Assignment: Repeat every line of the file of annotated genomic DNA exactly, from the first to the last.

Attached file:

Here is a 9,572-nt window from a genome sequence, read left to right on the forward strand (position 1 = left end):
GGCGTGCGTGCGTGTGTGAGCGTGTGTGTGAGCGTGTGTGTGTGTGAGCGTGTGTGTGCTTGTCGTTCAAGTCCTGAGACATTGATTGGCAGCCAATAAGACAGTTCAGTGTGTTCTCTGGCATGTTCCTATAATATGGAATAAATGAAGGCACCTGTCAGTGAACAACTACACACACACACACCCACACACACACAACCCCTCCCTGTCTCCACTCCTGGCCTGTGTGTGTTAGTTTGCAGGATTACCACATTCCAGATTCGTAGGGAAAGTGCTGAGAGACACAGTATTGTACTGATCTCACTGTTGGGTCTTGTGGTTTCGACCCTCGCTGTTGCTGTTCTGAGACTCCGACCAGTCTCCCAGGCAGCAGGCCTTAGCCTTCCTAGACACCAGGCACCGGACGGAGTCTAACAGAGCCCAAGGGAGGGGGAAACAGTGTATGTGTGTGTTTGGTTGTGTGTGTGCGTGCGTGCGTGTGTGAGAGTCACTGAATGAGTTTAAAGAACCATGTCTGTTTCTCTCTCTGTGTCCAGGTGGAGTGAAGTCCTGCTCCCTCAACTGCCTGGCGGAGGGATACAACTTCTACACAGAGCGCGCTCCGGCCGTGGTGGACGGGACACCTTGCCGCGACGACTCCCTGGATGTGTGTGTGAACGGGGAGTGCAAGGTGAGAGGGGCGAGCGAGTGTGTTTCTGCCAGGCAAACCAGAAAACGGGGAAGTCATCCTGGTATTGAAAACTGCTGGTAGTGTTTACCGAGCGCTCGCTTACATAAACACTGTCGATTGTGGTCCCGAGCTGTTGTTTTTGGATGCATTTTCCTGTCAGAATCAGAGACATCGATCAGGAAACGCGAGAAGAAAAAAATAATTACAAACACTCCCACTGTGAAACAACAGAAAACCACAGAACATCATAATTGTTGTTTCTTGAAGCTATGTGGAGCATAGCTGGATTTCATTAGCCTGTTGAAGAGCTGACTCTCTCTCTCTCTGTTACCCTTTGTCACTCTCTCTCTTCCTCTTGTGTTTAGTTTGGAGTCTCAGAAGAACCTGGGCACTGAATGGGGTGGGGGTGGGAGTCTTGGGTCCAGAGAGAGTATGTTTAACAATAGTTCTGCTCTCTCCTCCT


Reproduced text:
Here is a 9,572-nt window from a genome sequence, read left to right on the forward strand (position 1 = left end):
GGCGTGCGTGCGTGTGTGAGCGTGTGTGTGAGCGTGTGTGTGTGTGAGCGTGTGTGTGCTTGTCGTTCAAGTCCTGAGACATTGATTGGCAGCCAATAAGACAGTTCAGTGTGTTCTCTGGCATGTTCCTATAATATGGAATAAATGAAGGCACCTGTCAGTGAACAACTACACACACACACACCCACACACACACAACCCCTCCCTGTCTCCACTCCTGGCCTGTGTGTGTTAGTTTGCAGGATTACCACATTCCAGATTCGTAGGGAAAGTGCTGAGAGACACAGTATTGTACTGATCTCACTGTTGGGTCTTGTGGTTTCGACCCTCGCTGTTGCTGTTCTGAGACTCCGACCAGTCTCCCAGGCAGCAGGCCTTAGCCTTCCTAGACACCAGGCACCGGACGGAGTCTAACAGAGCCCAAGGGAGGGGGAAACAGTGTATGTGTGTGTTTGGTTGTGTGTGTGCGTGCGTGCGTGTGTGAGAGTCACTGAATGAGTTTAAAGAACCATGTCTGTTTCTCTCTCTGTGTCCAGGTGGAGTGAAGTCCTGCTCCCTCAACTGCCTGGCGGAGGGATACAACTTCTACACAGAGCGCGCTCCGGCCGTGGTGGACGGGACACCTTGCCGCGACGACTCCCTGGATGTGTGTGTGAACGGGGAGTGCAAGGTGAGAGGGGCGAGCGAGTGTGTTTCTGCCAGGCAAACCAGAAAACGGGGAAGTCATCCTGGTATTGAAAACTGCTGGTAGTGTTTACCGAGCGCTCGCTTACATAAACACTGTCGATTGTGGTCCCGAGCTGTTGTTTTTGGATGCATTTTCCTGTCAGAATCAGAGACATCGATCAGGAAACGCGAGAAGAAAAAAATAATTACAAACACTCCCACTGTGAAACAACAGAAAACCACAGAACATCATAATTGTTGTTTCTTGAAGCTATGTGGAGCATAGCTGGATTTCATTAGCCTGTTGAAGAGCTGACTCTCTCTCTCTCTGTTACCCTTTGTCACTCTCTCTCTTCCTCTTGTGTTTAGTTTGGAGTCTCAGAAGAACCTGGGCACTGAATGGGGTGGGGGTGGGAGTCTTGGGTCCAGAGAGAGTATGTTTAACAATAGTTCTGCTCTCTCCTCCT